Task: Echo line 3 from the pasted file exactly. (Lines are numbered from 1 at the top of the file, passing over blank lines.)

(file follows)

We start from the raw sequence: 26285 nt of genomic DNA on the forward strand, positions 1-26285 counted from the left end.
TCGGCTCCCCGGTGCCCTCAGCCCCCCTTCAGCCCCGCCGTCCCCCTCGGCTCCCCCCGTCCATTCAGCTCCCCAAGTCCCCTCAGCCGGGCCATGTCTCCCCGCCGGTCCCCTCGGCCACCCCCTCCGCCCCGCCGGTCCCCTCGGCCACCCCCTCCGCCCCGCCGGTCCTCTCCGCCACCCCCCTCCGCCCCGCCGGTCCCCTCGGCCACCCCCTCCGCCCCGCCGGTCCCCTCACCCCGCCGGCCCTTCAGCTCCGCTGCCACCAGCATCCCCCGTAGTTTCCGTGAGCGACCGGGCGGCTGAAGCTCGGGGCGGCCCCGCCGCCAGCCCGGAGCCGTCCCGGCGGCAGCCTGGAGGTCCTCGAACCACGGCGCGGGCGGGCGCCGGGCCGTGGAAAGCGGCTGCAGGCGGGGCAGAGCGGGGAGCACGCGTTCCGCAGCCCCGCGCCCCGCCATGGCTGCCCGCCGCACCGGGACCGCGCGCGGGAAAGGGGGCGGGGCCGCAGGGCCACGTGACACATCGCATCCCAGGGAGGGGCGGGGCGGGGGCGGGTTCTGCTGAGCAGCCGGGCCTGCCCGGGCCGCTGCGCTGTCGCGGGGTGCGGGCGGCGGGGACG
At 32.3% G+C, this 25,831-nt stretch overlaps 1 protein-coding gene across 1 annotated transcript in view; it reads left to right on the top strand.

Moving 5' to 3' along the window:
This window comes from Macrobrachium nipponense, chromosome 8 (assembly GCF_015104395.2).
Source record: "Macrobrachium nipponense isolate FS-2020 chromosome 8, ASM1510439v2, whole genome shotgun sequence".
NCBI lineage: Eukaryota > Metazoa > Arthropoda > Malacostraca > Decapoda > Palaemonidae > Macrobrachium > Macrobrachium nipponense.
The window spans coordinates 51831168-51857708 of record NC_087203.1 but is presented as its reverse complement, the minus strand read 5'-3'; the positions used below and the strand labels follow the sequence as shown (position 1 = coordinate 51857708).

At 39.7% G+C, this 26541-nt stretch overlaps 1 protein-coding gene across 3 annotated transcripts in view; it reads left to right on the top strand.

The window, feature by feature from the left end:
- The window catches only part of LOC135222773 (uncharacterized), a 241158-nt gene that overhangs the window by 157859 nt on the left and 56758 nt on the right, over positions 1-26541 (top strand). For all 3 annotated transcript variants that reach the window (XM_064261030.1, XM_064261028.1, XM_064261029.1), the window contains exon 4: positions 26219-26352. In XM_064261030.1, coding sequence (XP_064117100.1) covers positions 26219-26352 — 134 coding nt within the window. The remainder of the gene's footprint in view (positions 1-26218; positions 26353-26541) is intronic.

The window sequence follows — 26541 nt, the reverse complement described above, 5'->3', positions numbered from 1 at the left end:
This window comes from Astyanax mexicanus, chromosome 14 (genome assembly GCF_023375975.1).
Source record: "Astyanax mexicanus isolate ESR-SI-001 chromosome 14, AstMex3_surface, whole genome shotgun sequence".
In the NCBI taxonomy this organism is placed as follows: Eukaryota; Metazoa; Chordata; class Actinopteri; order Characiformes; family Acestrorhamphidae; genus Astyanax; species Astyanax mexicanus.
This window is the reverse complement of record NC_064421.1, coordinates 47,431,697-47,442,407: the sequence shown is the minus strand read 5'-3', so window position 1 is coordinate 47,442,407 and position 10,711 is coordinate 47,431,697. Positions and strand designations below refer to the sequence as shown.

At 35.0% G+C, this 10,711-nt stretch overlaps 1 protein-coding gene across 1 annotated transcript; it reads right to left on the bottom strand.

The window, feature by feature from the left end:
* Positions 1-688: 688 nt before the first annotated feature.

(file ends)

At 32.3% G+C, this 25,831-nt stretch overlaps 1 protein-coding gene across 1 annotated transcript in view; it reads left to right on the top strand.